Joe:

Mm-hmm <affirmative>.

Alyssa:

I saw this once again, I observed you doing this, so it’s a written, you know, whatever your organization’s process is, documentation obviously. Um and then it is a commitment to continuing to hold those expectations. And, and maybe it’s making a plan for the interim is to say, you know, when I observe this in the moment, like, if it is something where, you know, the employee is talking over you, you know, routinely or something like that, you know, being abusive in, in that way.

Joe:

Yeah.

Alyssa:

Um then you need to be able to say, the next time you do this, I will dismiss you from the meeting.

Joe:

Mm-hmm <affirmative>.

Alyssa:

Or I will blah, blah, blah, blah, blah, blah. You’ll be sent home for the day. Like, whatever it is, be prepared, <laugh>.

Joe:

Mm-hmm <affirmative>.

Alyssa:

Right. And do it. Follow through. Because part of building trust with the rest of the team is you doing what you say you’re gonna do and following through.

Joe:

You know, one of the things that I’m aware of with Tammy’s email is that this is a trucking company. This is a blue-collar workplace. So there’s a language, there’s a vocabulary, there’s a tone that probably needs to be present in order for Tammy to be heard. It’s entirely possible that, you know, maybe, maybe Tammy is soft spoken and too gentle and that it won’t be until she ratchets up the intensity of her, both her confidence and her ask that she may get through to this person. And so one of the things that I think is really important is for Tammy to seek out some mentors internally, she’s a new manager. She said, she’s been doing this for nine months. So, Tammy, look around your workplace. Who are the other leaders who seem to have earned a lot of respect from direct reports? Especially leaders who might be younger than some of the people that they supervise. Can you connect with some folks and ask for guidance or advice? You know, and asking for mentors is, is actually not as, as complicated as it sounds. Going to somebody and saying, Hey, I’ve got a situation. Would it be okay if I talked with you about it and, and maybe got some advice that’s a great start. And then maybe asking, Hey, would it be okay if we connected, you know, once every couple of weeks? You know, I’m just trying to, to get better and learn from those around me. And I I’d really appreciate the chance to learn from you. And, and, and that, congratulations, you’ve set up a mentoring relationship there. One that’s pretty low risk and low commitment for the other person. And so seeking out mentorship from people in your industry, and especially at your company who know how to maybe deal with some of these kinds of challenges, and that person may be able to advise you on what this person needs to hear from you, you know, in terms of saying to her, okay, this has to stop. I’ve had enough. I’ve given you every opportunity to improve. I’ve tried to be, be as, as amenable and accessible as possible around what you need to show up in a different way, but you have not met me in the middle. And so you have a choice to make right now. We’re either going to help each other succeed on this, or one of us is headed for the door and it’s not gonna be me. You know? And the directness of that conversation can be shaped by the internal mentors. You have to find the right language and the tone for it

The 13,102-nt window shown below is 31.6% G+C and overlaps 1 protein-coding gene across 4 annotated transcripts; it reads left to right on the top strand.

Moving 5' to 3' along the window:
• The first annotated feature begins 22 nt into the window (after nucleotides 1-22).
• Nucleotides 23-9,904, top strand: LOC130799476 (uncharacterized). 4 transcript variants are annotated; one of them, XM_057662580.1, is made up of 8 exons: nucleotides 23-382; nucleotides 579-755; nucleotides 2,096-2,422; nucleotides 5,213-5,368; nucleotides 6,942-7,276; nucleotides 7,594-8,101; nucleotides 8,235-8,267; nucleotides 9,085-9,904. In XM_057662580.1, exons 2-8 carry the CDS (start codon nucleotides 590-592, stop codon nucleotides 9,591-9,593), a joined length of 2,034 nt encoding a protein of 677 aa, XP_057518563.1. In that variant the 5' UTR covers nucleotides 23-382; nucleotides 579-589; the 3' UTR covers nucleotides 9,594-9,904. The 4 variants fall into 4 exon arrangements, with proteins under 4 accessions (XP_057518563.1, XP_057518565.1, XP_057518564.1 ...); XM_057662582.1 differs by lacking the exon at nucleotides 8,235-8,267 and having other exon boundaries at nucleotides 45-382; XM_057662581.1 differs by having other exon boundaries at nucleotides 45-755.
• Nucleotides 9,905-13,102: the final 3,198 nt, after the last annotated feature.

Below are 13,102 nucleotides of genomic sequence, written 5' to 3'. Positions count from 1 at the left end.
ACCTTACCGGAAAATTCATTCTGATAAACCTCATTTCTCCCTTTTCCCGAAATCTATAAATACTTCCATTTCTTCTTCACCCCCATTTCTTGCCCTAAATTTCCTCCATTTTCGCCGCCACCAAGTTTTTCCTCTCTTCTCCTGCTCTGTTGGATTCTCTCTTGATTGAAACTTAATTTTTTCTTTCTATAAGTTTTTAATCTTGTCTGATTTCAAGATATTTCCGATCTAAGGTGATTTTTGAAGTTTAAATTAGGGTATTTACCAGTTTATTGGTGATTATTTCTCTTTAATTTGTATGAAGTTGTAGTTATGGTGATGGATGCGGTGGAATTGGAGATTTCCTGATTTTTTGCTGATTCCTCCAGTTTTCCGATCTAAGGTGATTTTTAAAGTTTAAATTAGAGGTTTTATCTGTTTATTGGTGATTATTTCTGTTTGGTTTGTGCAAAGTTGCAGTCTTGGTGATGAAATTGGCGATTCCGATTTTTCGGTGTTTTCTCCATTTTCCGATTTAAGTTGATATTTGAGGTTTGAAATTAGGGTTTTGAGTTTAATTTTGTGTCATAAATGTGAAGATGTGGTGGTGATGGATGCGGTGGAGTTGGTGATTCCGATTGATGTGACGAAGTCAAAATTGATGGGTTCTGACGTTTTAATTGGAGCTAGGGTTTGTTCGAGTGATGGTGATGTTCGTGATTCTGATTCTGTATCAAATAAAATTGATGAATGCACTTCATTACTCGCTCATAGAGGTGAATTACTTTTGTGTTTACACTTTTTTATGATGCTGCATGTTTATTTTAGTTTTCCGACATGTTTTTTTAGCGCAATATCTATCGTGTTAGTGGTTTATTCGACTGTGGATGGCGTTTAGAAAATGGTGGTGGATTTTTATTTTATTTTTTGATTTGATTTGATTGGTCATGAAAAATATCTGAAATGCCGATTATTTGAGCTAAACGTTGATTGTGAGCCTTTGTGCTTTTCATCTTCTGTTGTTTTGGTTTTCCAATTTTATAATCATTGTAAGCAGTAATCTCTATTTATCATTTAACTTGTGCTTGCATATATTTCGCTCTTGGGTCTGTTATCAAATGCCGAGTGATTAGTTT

Alyssa:

Indeed.

Joe:

Well, Tammy, keep us posted. I’d love to hear from you down the line and whether you were able to make some headway on this, or whether any of our advice spec you know, backfired spec to, you know, we’re open to that too. <Laugh>

Alyssa:

Absolutely. We wanna hear about the fails too. Absolutely.

Joe:

Absolutely. And what say you BossHeroes? If you agree, if you disagree, if you think we’ve missed something in this situation, or if you have a question that you would like us to answer on the show, go ahead and send us an email at BossBetterNow@gmail.com.

Joe: